When I began my second year research project on media representation of homosexuality, the thought of utilising the resources at the Bill Douglas Centre never even crossed my mind. I focused specifically on media representations in the period between the Wolfenden Report and its recommendations to decriminalise homosexuality in 1957, and the Sexual Offences Act of 1967 which decriminalised homosexuality. Initially, I stuck to the familiar ground and cosy shelves of the university library for research, but when information was getting low on the ground, I thought that the Bill Douglas was unlikely to save the day, but was worth a shot! Soon after searching the online collection, I was surprised by the resources the museum held, and the extent of knowledge and help provided by its curators which led me to sources otherwise not utilised in my research. In particular, I was eagerly directed to a swathe of information on the 1961 film ‘Victim’ and the BBC Radio sketch ‘Julian & Sandy’ hidden away in the depths of the Old Library.
Released in 1961, ‘Victim’ was the first English-speaking film to deal with the topic of homosexuality, and explicitly mention the word itself. Producers Michael Relph and Basil Dearden had worked on a number of social problem films previously to ‘Victim’, and were seen as pioneers in their approach.
The plot follows a successful married barrister Melville Farr who risks his career and reputation to uncover a gang of blackmailers who are extorting money from both Farr and other homosexual men. Through the filmmakers portrayal of Farr (played by the popular heart-throb Dirk Bogarde) and the other extorted men, they aimed to legitimise homosexuality and highlight the hypocrisies of the law, as they believed that it encouraged blackmail by hardened criminals on innocent, respectable men. Resources in the Bill Douglas Collection gave me a broad overview of the film and its response, from books containing essays on the topic, photographs of the actors and press publicity packs, to original copies of The Daily Cinema containing promotional material and reviews. Not only could I watch the film, but discover the popular culture and wider themes that surrounded its conception and response.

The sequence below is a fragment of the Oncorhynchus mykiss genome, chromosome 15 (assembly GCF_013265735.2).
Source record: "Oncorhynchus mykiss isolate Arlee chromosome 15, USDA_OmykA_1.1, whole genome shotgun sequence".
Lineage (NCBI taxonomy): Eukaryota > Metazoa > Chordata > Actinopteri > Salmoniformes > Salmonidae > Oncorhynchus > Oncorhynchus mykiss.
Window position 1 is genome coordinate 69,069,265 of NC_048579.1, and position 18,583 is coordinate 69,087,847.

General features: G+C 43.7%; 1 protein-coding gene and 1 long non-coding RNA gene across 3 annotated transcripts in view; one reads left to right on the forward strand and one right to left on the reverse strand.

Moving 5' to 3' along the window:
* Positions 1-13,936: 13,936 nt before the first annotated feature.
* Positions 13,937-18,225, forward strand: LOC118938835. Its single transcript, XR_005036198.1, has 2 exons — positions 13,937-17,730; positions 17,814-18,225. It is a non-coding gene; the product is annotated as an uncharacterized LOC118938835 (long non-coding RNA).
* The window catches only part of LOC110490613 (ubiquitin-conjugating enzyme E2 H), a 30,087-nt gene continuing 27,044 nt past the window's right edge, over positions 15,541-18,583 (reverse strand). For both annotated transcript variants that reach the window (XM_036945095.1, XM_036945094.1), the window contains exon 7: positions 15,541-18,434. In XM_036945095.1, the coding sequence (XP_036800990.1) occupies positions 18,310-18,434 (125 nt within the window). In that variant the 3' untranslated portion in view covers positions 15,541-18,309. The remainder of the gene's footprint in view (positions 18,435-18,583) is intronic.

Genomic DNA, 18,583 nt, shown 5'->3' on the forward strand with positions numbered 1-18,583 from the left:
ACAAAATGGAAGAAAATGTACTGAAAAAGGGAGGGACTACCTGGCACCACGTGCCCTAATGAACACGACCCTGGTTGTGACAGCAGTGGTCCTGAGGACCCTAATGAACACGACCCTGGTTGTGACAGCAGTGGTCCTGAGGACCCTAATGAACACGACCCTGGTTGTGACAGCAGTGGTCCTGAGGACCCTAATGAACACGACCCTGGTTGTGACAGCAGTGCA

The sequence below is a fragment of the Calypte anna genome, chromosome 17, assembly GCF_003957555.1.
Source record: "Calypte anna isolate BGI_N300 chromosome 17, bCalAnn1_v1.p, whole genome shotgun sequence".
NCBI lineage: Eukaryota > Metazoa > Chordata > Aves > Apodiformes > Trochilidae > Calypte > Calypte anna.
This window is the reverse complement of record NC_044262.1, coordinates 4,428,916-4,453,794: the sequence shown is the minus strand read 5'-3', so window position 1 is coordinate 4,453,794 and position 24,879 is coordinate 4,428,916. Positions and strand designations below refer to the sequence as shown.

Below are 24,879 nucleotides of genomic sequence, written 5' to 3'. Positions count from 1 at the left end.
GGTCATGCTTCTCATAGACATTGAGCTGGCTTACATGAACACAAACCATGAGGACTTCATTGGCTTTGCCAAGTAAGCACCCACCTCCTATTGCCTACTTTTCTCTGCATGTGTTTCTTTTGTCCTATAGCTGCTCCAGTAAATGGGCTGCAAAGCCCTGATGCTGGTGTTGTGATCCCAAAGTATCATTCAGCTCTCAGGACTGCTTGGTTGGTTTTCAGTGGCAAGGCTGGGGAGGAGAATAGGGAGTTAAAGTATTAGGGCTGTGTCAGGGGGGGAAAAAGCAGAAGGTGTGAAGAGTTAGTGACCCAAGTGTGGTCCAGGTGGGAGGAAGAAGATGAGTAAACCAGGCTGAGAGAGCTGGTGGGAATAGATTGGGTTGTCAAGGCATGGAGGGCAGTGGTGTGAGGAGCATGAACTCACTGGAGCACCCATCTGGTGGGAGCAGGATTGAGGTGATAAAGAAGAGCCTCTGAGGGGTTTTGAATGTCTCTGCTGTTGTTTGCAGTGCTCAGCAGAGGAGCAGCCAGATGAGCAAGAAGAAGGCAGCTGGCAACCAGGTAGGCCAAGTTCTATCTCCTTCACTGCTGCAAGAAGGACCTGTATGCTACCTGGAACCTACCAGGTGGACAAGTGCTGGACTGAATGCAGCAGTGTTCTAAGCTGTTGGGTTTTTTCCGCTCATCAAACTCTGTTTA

When researching the popular BBC Radio sketch show Julian & Sandy, the Centre provided invaluable resources. Running from 1965-8 the sketch followed two flamboyant and coded gay out of work actors played by Kenneth Williams (also starring in the Carry On films) and Hugh Paddick, accompanied by Kenneth Horne, who would act as their comic foil.
The diaries of Kenneth Williams were particularly revealing of behind the scenes tensions in the show, and his growing dissatisfaction with the overtly camp character as one of the only representations of homosexuality at the time. He also stated in these published diaries that despite its faults, the team had great fun producing the show, and how he felt that the sketch had an intimate feel, making the queer world more accessible and familiar, and therefore less threatening and deviant. Furthermore, transcripts from the show held in the BDC explained the use of double entendre and ‘polari’- a lexicon used by gay men in theatre in the 1930s, but which had extended into the British gay subculture in the 1950s/60s- in Julian & Sandy. Words such as ‘drag’ and ‘camp’ were introduced into mainstream vocabulary by the show, and reflected the evolution of homosexuality from a taboo topic, to one that could be represented across the airwaves, provoking and allowing discussion of homosexuality.
The Bill Douglas Centre not only provided the resources for me to research selected sources in greater depth, but also led me to discover other primary materials and artefacts that I would never have found on my own accord. Magazines, diaries, autobiographies, essays and books held by the Centre gave me a more vibrant, and rounded picture of popular culture at this time, and provided an unprecedented insight into coded gay subcultures of this period. From thinking the Centre would have nothing to interest me, I ended up with a plethora of information hidden in the depths of the Old Library and moved away from my comfort zone amongst the library bookcases.
Considering a new way to find literature and sources definitely paid off- the only problem was tearing myself away from the resources available, and actually getting down to writing the mammoth 7,000 word essay!